The International Campaign for Real History
Posted Wednesday, July 20, 2005

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Montreal, Canada, Wednesday, July 13, 2005

Hitler sketches on the block

Canadian Jewish Congress lashes out at Montreal auction of architectural drawings

by Tia Goldenberg
The Gazette

ALONG with the bright and flowery Andy Warhol piece and the untitled Joan Miro, another set of works will be sold at an auction in Montreal on Monday. Their creator: Adolf Hitler.

Four architectural sketches by [sic. this Website disagrees] the German dictator were consigned to the Iegor-Hotel des Encans auction house by an anonymous vendor about a month ago. card 2The drawings are to be auctioned in separate lots alongside two signed greeting cards sent to Hitler's chief architect, Albert Speer - one from New Year's Day 1935 and the other from Christmas 1938.


Auctioneer Iegor de Saint Hippolyte said he's too superstitious to put a value on the works before the auction, but said they won't be the highest-selling lots among the 300 works being sold.

cardHe also said the simple ink and charcoal drawings, three of which appear in the book Adolf Hitler, historian John Toland's pictorial documentary of the dictator's life, have little or no political significance.

"If I was selling (Hitler's autobiography) Mein Kampf or another very political work, there would be some neo-Nazi interest in buying it," de Saint Hippolyte said.

"But this is not so political."

The drawings, two of which depict the Linz opera house in Austria and Hitler's country home the Berghof, don't look like typical Third Reich propaganda nor do they bear discriminatory statements.

But the politics of these pieces does not lie in what they are, one historian said, but what they convey.

"Architecture was a major factor in the propaganda of the Third Reich," said Peter Hoffmann, a McGill University history professor specializing in German resistance against National Socialism.

Hitler wanted to build monuments and edifices throughout what he hoped would be his 1,000-year empire. Like Greek and Roman ruins, they would serve as testimony to the great power of the regime, Hoffmann said.

Besides trying to redesign Berlin with grand avenues, stately assembly halls and towering government buildings, Hitler and Speer wanted to rebuild Linz, Hitler's home town, as well.

Opera HouseThe sketch of the opera house, originally by Speer, was corrected by Hitler.

"It gives insight into the man. It shows how much he wanted to manipulate things," de Saint Hippolyte said.

Hitler's art has been sold before. In Britain in 1997, a watercolour painting by the Nazi leader was sold to an anonymous buyer for about $9,000 - about five times its estimated value. Hitler had dreamed of becoming an artist before he entered politics.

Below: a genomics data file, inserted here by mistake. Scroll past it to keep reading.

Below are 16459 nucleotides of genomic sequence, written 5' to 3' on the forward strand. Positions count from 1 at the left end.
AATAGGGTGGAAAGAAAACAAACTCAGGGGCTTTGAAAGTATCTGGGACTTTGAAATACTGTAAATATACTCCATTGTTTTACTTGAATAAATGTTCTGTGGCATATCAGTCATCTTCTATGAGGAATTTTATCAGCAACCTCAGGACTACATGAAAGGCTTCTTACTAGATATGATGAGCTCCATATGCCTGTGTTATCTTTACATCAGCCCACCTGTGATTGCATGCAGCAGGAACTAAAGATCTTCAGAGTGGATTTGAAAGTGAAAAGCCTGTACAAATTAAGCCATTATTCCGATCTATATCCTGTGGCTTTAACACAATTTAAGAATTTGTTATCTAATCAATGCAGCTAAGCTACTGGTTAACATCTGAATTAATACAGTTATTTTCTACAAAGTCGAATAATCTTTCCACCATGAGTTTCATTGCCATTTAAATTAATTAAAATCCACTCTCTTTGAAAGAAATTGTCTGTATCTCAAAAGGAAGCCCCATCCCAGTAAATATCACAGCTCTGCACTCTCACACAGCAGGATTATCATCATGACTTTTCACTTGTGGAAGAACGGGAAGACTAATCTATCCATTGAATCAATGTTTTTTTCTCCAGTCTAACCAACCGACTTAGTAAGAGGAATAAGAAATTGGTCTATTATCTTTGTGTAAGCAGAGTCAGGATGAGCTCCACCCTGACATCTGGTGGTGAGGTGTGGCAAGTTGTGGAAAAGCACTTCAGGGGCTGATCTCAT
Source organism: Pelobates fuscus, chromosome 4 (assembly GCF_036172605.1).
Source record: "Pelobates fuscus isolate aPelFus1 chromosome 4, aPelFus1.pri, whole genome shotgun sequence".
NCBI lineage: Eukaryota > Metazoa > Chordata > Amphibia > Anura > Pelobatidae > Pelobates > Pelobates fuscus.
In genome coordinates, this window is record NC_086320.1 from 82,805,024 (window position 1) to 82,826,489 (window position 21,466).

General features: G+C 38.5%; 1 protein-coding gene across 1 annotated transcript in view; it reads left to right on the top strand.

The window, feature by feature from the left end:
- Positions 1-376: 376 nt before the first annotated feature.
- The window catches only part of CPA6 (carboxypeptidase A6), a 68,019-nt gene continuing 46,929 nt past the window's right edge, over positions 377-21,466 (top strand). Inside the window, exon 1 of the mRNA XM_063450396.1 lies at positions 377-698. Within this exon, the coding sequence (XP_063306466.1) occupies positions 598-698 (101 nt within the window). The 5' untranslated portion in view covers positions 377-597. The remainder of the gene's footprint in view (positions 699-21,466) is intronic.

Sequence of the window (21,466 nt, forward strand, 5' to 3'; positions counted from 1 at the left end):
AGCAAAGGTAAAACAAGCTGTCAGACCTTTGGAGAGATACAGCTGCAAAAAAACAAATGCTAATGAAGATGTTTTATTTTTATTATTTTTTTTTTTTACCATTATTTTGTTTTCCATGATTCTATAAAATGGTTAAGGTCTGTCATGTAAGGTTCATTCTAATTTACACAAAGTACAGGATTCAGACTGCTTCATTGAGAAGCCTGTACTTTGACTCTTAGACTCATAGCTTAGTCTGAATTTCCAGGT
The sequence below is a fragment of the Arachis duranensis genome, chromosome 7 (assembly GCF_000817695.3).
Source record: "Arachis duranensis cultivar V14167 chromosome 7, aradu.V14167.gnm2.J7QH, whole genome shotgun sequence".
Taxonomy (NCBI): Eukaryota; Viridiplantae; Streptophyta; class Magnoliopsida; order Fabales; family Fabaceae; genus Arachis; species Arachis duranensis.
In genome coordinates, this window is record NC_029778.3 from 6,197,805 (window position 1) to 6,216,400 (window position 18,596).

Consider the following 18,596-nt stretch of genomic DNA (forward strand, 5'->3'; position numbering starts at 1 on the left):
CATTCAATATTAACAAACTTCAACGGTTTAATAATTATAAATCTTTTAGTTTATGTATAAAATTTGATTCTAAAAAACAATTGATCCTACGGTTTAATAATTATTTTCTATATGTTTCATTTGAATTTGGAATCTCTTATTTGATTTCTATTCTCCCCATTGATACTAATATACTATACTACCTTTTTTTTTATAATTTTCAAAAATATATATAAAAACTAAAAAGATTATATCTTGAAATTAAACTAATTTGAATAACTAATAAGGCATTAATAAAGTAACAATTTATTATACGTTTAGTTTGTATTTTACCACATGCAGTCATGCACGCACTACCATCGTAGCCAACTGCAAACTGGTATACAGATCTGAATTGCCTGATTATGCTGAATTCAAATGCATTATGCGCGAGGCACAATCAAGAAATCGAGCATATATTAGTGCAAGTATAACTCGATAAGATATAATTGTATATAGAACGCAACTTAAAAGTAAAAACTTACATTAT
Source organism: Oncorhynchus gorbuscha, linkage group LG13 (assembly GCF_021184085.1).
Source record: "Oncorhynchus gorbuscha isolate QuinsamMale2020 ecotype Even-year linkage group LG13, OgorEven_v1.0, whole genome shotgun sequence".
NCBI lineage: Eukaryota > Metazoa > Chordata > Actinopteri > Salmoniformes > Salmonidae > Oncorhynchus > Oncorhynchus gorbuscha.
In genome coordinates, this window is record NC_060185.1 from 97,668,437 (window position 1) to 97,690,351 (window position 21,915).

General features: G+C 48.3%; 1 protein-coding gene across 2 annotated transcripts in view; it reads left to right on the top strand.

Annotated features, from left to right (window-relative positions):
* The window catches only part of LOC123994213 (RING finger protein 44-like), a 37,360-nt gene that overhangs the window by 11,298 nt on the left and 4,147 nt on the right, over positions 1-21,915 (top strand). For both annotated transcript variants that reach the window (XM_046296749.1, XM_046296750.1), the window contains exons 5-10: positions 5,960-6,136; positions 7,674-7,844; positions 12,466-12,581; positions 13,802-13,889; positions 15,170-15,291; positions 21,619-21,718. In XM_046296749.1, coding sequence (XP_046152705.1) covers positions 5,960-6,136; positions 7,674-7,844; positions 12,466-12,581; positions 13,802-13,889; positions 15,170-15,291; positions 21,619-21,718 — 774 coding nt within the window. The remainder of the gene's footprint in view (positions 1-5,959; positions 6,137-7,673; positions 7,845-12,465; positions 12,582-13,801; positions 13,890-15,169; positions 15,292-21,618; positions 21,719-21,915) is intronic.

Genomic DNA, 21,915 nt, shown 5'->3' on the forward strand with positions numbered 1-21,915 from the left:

Max Bernard, honorary vice-president of the Canadian Jewish Congress's Quebec region, said the political aspect of the architecture is evident in the drawings.

column"It is a (sketch of a) monument of the Nazi regime, which in itself is offensive."

The congress has lashed out at the selling of the drawings. Bernard said if they have architectural worth, they should be [Website comment: hidden] in an archive, where scholars and architects can study them for research purposes.

"The congress is certainly not suggesting that these things should be destroyed, but that's where they belong," he said.

Of the 8,000 invitees to the auction, de Saint Hippolyte said, he expects more than 150 people to show and another 200 to place absentee bids. The patrons are mostly private collectors and archive directors.

The kind of person who might buy such a piece can range from an architecture and history buff to a collector of Nazi and war memorabilia, Hoffmann said.

It is these private collectors who worry the Canadian Jewish Congress. They "might derive some sort of pleasure out of having something created by someone of that notoriety," Bernard said.

He said he sees no other value in the pieces.

"They're being sold alongside the works of legitimate artists, who I think also might be a little disappointed at that."

Heinz Becker, an administrator at Montreal's Goethe Institute, a German [Government] cultural organization, also sees little value in the sketches.

"If there would be a piece of paper signed by him, ordering the death of so many people, that would be of historical value. But a design like that -- a house with a chimney -- I don't see what kind of value it could have," Becker said.

Hoffmann noted the concerns of the Canadian Jewish Congress were legitimate.

"The concern is that it may make Hitler appear as less than a monster if he was interested in architecture," he said.

But, Hoffmann added, there's already overwhelming evidence showing Hitler's evil character, so documents like these must be in the public domain.

"It's important to keep a historical record. That's simply important in its own right," Hoffmann said. "No historical record can be ignored."

© The Gazette (Montreal) 2005

Hitler Sketches, cards, net $32,000 at Montreal Auction

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